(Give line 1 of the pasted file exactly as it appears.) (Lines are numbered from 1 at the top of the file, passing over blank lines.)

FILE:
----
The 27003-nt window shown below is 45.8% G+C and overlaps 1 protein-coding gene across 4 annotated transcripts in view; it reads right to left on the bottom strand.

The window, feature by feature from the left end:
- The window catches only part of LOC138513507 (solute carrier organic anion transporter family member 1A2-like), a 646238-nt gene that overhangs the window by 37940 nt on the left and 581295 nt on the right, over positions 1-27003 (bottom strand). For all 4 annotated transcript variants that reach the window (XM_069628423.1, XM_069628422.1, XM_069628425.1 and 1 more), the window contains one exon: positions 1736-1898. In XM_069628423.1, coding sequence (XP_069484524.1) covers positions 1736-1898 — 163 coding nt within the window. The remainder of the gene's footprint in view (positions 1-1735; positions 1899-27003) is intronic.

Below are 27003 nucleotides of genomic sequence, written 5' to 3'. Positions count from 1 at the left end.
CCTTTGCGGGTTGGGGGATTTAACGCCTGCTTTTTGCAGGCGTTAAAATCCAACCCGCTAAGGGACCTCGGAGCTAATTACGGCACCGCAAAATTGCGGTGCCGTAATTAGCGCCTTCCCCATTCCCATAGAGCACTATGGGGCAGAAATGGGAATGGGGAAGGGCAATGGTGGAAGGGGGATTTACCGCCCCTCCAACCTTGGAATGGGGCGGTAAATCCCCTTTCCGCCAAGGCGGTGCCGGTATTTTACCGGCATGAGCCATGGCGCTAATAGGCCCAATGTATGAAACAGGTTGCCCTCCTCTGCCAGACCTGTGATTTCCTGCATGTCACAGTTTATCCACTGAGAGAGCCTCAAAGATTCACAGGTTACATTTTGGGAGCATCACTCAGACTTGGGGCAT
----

The 27003-nt window shown below is 45.8% G+C and overlaps 1 protein-coding gene across 4 annotated transcripts in view; it reads right to left on the bottom strand.